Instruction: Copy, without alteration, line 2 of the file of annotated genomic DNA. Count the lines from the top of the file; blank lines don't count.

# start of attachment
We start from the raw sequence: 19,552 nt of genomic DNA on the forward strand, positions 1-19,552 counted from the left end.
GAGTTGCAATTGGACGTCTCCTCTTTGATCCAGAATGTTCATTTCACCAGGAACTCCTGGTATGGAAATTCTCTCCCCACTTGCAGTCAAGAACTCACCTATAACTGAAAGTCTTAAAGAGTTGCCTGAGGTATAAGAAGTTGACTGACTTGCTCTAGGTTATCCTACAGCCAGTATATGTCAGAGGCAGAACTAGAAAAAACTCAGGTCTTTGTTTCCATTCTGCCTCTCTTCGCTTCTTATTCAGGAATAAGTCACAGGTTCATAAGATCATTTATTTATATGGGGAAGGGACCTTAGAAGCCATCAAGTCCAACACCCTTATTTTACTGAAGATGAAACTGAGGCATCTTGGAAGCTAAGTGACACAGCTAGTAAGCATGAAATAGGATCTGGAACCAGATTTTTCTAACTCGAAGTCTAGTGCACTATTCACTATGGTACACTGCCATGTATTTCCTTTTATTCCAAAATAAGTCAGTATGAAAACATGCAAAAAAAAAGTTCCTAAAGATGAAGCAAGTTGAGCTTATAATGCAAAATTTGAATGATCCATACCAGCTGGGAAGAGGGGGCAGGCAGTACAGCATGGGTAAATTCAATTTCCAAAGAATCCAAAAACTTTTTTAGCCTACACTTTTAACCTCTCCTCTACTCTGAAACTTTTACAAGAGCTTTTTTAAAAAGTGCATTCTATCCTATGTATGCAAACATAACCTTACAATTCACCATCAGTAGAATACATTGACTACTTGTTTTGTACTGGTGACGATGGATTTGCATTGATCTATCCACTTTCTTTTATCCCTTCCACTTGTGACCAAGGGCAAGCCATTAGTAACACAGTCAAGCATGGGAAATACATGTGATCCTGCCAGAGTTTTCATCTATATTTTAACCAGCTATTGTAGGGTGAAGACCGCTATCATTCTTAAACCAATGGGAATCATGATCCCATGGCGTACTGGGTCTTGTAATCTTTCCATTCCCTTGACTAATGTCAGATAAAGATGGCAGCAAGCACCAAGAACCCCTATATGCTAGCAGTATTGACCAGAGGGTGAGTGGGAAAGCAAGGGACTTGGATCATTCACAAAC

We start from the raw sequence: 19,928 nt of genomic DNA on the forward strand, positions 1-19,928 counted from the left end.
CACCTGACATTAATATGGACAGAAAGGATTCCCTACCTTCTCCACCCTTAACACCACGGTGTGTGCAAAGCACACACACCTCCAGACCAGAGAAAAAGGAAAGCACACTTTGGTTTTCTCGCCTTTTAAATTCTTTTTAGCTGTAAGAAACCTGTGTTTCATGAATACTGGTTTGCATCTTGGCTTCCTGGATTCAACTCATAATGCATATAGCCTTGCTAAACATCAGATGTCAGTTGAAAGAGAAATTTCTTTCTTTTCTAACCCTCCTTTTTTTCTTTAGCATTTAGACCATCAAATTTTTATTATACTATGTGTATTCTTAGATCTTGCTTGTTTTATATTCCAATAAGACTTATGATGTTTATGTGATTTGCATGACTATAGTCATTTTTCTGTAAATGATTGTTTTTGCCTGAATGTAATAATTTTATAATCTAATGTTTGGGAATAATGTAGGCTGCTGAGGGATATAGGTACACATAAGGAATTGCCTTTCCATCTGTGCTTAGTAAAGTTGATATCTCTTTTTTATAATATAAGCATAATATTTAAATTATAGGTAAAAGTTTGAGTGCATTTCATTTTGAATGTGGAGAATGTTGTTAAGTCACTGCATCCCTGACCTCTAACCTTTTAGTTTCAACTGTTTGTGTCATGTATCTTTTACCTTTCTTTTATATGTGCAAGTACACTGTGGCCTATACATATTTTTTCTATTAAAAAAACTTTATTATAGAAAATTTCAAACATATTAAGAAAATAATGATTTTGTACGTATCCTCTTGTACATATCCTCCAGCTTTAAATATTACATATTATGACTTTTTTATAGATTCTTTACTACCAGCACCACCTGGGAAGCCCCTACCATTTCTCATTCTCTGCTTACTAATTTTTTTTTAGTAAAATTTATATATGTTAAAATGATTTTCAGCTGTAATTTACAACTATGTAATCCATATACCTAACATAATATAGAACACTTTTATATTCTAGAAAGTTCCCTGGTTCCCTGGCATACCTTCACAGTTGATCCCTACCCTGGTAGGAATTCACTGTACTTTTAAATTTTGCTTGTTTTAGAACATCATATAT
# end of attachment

GAGTTGCAATTGGACGTCTCCTCTTTGATCCAGAATGTTCATTTCACCAGGAACTCCTGGTATGGAAATTCTCTCCCCACTTGCAGTCAAGAACTCACCTATAACTGAAAGTCTTAAAGAGTTGCCTGAGGTATAAGAAGTTGACTGACTTGCTCTAGGTTATCCTACAGCCAGTATATGTCAGAGGCAGAACTAGAAAAAACTCAGGTCTTTGTTTCCATTCTGCCTCTCTTCGCTTCTTATTCAGGAATAAGTCACAGGTTCATAAGATCATTTATTTATATGGGGAAGGGACCTTAGAAGCCATCAAGTCCAACACCCTTATTTTACTGAAGATGAAACTGAGGCATCTTGGAAGCTAAGTGACACAGCTAGTAAGCATGAAATAGGATCTGGAACCAGATTTTTCTAACTCGAAGTCTAGTGCACTATTCACTATGGTACACTGCCATGTATTTCCTTTTATTCCAAAATAAGTCAGTATGAAAACATGCAAAAAAAAAGTTCCTAAAGATGAAGCAAGTTGAGCTTATAATGCAAAATTTGAATGATCCATACCAGCTGGGAAGAGGGGGCAGGCAGTACAGCATGGGTAAATTCAATTTCCAAAGAATCCAAAAACTTTTTTAGCCTACACTTTTAACCTCTCCTCTACTCTGAAACTTTTACAAGAGCTTTTTTAAAAAGTGCATTCTATCCTATGTATGCAAACATAACCTTACAATTCACCATCAGTAGAATACATTGACTACTTGTTTTGTACTGGTGACGATGGATTTGCATTGATCTATCCACTTTCTTTTATCCCTTCCACTTGTGACCAAGGGCAAGCCATTAGTAACACAGTCAAGCATGGGAAATACATGTGATCCTGCCAGAGTTTTCATCTATATTTTAACCAGCTATTGTAGGGTGAAGACCGCTATCATTCTTAAACCAATGGGAATCATGATCCCATGGCGTACTGGGTCTTGTAATCTTTCCATTCCCTTGACTAATGTCAGATAAAGATGGCAGCAAGCACCAAGAACCCCTATATGCTAGCAGTATTGACCAGAGGGTGAGTGGGAAAGCAAGGGACTTGGATCATTCACAAAC